The time evolution of aggregate economic variables, such as stock prices, is affected by market expectations of individual investors. Neoclassical economic theory assumes that individuals form expectations rationally, thus forcing prices to track economic fundamentals and leading to an efficient allocation of resources. However, laboratory experiments with human subjects have shown that individuals do not behave fully rationally but instead follow simple heuristics. In laboratory markets, prices may show persistent deviations from fundamentals similar to the large swings observed in real stock prices.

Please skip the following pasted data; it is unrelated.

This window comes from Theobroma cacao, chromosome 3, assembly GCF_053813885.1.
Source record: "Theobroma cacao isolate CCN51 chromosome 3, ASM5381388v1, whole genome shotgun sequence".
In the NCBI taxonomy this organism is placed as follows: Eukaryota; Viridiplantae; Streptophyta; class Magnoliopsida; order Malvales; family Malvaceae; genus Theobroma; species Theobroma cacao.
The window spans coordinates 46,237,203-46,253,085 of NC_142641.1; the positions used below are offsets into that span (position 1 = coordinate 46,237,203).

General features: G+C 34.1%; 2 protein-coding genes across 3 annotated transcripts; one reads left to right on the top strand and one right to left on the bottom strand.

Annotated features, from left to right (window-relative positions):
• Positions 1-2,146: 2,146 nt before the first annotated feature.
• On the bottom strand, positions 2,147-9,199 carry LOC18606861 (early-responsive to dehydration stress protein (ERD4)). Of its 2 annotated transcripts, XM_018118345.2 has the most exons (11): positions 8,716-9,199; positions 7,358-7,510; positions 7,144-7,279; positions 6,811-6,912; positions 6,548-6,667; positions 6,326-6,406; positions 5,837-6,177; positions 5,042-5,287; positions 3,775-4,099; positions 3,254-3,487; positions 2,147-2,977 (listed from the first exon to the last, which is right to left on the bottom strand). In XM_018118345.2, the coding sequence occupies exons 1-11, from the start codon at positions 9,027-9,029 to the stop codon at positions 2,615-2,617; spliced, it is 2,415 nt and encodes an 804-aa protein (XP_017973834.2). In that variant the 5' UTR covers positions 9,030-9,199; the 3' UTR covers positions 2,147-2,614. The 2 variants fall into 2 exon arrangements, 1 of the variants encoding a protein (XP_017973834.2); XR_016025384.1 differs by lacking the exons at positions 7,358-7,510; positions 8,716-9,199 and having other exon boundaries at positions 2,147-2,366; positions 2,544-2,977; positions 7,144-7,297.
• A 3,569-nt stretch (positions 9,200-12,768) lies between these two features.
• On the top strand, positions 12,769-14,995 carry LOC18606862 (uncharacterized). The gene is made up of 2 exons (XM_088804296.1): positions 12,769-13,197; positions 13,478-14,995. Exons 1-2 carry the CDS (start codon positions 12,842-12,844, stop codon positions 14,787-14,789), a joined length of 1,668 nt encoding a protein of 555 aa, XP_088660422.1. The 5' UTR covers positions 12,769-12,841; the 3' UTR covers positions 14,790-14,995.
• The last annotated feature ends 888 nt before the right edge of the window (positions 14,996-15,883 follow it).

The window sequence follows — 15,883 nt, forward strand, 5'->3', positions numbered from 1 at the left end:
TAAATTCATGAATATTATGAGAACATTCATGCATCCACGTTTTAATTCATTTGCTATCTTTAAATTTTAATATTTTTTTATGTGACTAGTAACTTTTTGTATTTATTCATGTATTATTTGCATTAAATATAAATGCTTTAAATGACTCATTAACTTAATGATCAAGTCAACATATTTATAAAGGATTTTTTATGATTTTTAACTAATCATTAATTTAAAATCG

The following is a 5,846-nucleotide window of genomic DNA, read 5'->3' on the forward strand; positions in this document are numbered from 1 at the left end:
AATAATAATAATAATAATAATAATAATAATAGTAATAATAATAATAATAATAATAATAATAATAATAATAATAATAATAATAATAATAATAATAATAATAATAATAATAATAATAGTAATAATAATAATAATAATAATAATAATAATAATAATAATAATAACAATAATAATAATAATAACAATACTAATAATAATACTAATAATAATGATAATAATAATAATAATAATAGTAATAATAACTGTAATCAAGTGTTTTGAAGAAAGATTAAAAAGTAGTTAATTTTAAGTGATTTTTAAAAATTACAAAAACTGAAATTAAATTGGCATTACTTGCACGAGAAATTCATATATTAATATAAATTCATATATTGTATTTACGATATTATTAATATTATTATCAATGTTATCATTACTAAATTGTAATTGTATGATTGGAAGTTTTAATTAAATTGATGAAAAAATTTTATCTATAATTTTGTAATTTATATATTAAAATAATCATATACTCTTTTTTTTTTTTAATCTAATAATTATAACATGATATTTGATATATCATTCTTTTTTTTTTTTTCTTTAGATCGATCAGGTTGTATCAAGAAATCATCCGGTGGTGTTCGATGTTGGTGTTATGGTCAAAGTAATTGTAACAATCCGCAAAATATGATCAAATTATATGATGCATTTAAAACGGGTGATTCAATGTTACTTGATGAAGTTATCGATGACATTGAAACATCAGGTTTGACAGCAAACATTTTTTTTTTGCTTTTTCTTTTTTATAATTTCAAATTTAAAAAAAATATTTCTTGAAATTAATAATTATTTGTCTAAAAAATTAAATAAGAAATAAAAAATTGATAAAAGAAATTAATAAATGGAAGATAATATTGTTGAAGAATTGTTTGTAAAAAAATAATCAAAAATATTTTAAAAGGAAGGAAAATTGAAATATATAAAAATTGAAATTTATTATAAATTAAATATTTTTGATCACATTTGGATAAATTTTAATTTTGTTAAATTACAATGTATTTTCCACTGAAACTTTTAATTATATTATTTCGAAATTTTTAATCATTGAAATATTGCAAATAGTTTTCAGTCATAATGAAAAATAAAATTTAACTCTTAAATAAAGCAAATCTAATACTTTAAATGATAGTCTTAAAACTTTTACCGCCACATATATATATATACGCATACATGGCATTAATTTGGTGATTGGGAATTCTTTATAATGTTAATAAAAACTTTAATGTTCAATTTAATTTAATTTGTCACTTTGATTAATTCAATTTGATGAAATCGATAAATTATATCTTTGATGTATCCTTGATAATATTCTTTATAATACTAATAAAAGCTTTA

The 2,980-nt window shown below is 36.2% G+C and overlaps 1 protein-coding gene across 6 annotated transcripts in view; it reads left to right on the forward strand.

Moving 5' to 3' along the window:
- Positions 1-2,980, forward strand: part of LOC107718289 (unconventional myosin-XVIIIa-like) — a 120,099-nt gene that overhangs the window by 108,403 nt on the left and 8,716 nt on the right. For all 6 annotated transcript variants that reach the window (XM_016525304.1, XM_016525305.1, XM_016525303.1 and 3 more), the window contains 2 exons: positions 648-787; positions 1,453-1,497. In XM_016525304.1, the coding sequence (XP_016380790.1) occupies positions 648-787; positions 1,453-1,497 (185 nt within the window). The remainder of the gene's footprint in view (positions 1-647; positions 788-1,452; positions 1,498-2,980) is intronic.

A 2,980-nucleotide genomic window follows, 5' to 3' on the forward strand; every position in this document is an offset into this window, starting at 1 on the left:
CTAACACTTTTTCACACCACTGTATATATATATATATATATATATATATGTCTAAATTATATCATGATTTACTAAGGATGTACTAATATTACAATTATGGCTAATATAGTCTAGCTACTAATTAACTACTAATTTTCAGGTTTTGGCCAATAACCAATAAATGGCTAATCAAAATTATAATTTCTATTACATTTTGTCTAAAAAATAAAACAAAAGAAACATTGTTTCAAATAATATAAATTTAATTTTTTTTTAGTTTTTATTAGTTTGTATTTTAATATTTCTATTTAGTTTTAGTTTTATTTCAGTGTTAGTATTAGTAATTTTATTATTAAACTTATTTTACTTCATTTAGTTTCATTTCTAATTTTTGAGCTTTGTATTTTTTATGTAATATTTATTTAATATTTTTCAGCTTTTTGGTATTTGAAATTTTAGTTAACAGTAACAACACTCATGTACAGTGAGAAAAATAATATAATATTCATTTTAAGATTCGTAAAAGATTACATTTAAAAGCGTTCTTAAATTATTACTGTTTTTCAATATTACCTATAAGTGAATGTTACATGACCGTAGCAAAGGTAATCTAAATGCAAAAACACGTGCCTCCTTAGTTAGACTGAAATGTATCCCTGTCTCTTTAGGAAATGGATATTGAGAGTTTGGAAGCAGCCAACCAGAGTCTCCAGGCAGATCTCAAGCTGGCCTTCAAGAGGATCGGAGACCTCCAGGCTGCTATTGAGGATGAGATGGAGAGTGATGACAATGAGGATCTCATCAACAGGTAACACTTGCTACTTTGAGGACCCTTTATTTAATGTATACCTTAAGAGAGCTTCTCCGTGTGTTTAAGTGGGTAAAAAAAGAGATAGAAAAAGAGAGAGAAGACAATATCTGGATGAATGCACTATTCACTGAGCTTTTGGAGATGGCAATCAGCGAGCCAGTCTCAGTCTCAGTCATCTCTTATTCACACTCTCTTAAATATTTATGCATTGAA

Here we show that evolutionary selection among simple forecasting heuristics can explain coordination of individual behavior, leading to three different aggregate outcomes observed in recent laboratory market-forecasting experiments: slow monotonic price convergence, oscillatory dampened price fluctuations, and persistent price oscillations. In our model, forecasting strategies are selected every period from a small population of plausible heuristics, such as adaptive expectations and trend-following rules. Individuals adapt their strategies over time, based on the relative forecasting performance of the heuristics. As a result, the evolutionary switching mechanism exhibits path dependence and matches individual forecasting behavior as well as aggregate market outcomes in the experiments. Our results are in line with recent work on agent-based models of interaction and contribute to a behavioral explanation of universal features of financial markets.